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Blue Topaz

Author: , PhD, GIA Graduate Gemologist

natural blue topaz

Natural Blue Topaz: It is very rare to find topaz with a blue color which was created by nature. This specimen is from Zimbabwe and measures 4.6 x 4.2 x 3.1 centimeters. Specimen and photo by Arkenstone / www.iRocks.com.


What Is Blue Topaz?

Blue is the most popular topaz color in today's jewelry marketplace. It is sold in a broad range of blue colors, starting from a pale blue with a light tone and saturation, all the way to a deep blue with a moderate to dark tone and saturation.

Blue topaz is very attractive, inexpensive, and a favorite color of the jewelry customer. These characteristics drive the popularity of blue topaz.

Before 1970 most of the topaz in low to moderate price jewelry was yellow to brown in color. Natural topaz with an attractive blue color was rare and very expensive. As a result it was seldom seen in jewelry. Today's blue topaz is a product of gem treatment.

Table of Contents

What Is Blue Topaz?
Producing Blue Topaz Through Treatment
Swiss Blue and London Blue
Treated Blue Topaz - A Manufacturer's Dream
Is Treated Blue Topaz Safe?
Caring For Treated Blue Topaz
stream-rounded topaz

Stream-Rounded Topaz that might be successfully heat-treated to produce blue topaz. These topaz pebbles range from about 1/2 inch to 1-1/4 inches (12 to 32 millimeters) across.

Producing Blue Topaz Through Treatment

In the early 1970s, gem treatment experiments revealed that much of the abundant and inexpensive colorless topaz could be converted into blue topaz. The colorless topaz was first treated with high-energy electron or gamma radiation and then heated to a beautiful blue color. Treaters learned to vary the treatment procedure to yield topaz in a wide range of blue colors.

The radiation used to treat topaz consists of a beam of subatomic particles. These tiny particles enter the topaz crystal at high velocity and have the ability to knock electrons out of their orbits or cause other damage to the crystal lattice. These defects change the way that light travels through the crystal and can change the wavelengths of light that are absorbed. The result can be a change in the color of the topaz as perceived by the human eye.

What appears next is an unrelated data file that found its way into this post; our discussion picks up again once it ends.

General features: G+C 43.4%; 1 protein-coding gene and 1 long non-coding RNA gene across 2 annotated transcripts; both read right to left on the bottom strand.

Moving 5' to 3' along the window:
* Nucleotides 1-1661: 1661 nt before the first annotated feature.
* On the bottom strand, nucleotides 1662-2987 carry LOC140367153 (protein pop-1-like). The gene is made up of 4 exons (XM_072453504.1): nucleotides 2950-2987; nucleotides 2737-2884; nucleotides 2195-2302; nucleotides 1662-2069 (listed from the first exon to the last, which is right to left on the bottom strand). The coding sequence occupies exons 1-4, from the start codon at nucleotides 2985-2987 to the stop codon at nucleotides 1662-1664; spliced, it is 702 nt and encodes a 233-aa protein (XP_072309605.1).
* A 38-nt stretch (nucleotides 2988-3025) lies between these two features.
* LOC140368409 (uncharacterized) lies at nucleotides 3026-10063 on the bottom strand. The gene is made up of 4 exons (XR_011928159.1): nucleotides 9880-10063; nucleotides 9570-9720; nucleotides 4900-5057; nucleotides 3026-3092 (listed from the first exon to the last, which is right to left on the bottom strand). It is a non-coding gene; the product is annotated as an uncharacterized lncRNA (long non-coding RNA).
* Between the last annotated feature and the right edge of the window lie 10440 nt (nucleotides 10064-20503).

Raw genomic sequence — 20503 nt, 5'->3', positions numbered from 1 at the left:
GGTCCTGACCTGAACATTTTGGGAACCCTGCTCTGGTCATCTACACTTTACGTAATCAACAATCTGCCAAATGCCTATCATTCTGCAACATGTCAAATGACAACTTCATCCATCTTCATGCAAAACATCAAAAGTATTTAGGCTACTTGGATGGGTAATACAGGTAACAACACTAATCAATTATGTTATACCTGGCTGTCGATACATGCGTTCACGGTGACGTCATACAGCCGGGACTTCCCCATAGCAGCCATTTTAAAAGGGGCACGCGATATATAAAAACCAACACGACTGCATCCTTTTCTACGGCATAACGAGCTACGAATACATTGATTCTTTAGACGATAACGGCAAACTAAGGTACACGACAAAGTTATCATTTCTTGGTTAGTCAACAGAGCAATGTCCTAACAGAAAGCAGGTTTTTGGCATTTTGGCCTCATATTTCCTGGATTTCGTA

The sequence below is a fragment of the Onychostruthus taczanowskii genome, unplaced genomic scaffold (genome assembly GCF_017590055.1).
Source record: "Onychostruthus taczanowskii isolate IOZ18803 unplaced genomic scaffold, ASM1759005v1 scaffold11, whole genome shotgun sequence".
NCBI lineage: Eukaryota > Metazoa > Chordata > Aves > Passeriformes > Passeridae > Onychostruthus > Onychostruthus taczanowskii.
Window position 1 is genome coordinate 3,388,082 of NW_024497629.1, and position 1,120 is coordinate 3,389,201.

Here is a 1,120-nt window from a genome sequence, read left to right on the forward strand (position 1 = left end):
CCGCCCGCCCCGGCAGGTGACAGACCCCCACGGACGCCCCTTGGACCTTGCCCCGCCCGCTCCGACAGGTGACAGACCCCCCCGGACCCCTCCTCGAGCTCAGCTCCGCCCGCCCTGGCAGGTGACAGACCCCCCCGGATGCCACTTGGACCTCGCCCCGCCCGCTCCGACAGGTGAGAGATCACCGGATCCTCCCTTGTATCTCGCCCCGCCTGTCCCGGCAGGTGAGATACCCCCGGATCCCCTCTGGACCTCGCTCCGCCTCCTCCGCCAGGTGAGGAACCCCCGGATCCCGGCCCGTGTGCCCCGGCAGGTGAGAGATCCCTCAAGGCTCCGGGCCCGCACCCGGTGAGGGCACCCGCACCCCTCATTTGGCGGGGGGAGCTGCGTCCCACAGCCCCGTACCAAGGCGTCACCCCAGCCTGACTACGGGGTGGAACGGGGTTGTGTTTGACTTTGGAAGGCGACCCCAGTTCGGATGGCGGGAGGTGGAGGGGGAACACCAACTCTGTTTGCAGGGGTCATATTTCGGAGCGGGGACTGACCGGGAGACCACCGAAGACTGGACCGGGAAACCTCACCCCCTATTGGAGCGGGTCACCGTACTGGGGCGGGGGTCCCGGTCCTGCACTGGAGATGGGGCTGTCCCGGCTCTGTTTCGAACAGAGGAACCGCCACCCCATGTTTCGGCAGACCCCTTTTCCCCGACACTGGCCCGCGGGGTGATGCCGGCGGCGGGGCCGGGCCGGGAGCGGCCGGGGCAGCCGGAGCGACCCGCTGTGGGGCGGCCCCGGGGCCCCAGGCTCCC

faceted blue topaz

Faceted Blue Topaz: Two faceted ovals of blue topaz, with a blue color produced by irradiating and then heating colorless topaz. The gem on the left is an example of "Swiss Blue" topaz. It weighs approximately 2.02 carats. The gem on the right is a "London Blue" topaz weighing 2.26 carats.

Swiss Blue and London Blue

Two varieties of treated blue topaz have become dominant. These are known as “Swiss Blue” and “London Blue” topaz. Swiss Blue is a bright blue topaz with a light tone and light to moderate saturation. London Blue is a dark blue topaz with a moderate to dark tone and saturation.

These two colors give jewelry buyers a choice of two blue colors. London Blue is the current market favorite. It is only slightly more expensive than Swiss Blue topaz.

Colorless Topaz Crystal

Colorless Topaz Crystal: This crystal is from the Mimoso do Sul Mine in Brazil. It weighs 285 grams and measures 9.1 x 5.4 x 3.3 centimeters. Specimen and photo by Arkenstone / www.iRocks.com.

Treated Blue Topaz - A Manufacturer's Dream

A manufacturer preparing to supply a large retail chain often has difficulty finding an adequate supply of gemstones. The company needs thousands of gems with a consistent color, clarity, cut and size. This will be a huge faceting job, but it can also be a huge sorting job if the gemstones vary in color.

Colorless topaz is the perfect material for faceting gems of consistent color and clarity. It is abundant, available in large high-clarity crystals, and can be treated to a consistent blue color.


Is Treated Blue Topaz Safe?

Many people have concerns about the safety of blue topaz because it has been treated with radiation. All companies in the United States who treat gemstones with radiation must be licensed by the Nuclear Regulatory Commission (NRC).

The NRC requires all irradiated gemstones to be stored in a secure facility after treatment. While in storage, the gemstones must be monitored until their residual radiation declines to a level that they are safe for use in jewelry. This procedure assures the safety of blue topaz treated within the United States.

Caring For Treated Blue Topaz

The radiation and heat treatment used to produce the blue color in topaz is permanent, so there is no worry about the gems fading with exposure to light. However, topaz has one direction of perfect cleavage that might separate if it is exposed to rough handling. It can also contain liquid-filled inclusions that can cause a gem to fracture when heated. So, topaz should be cleaned carefully with warm soap and water. Steam and ultrasonic cleaning should not be used.

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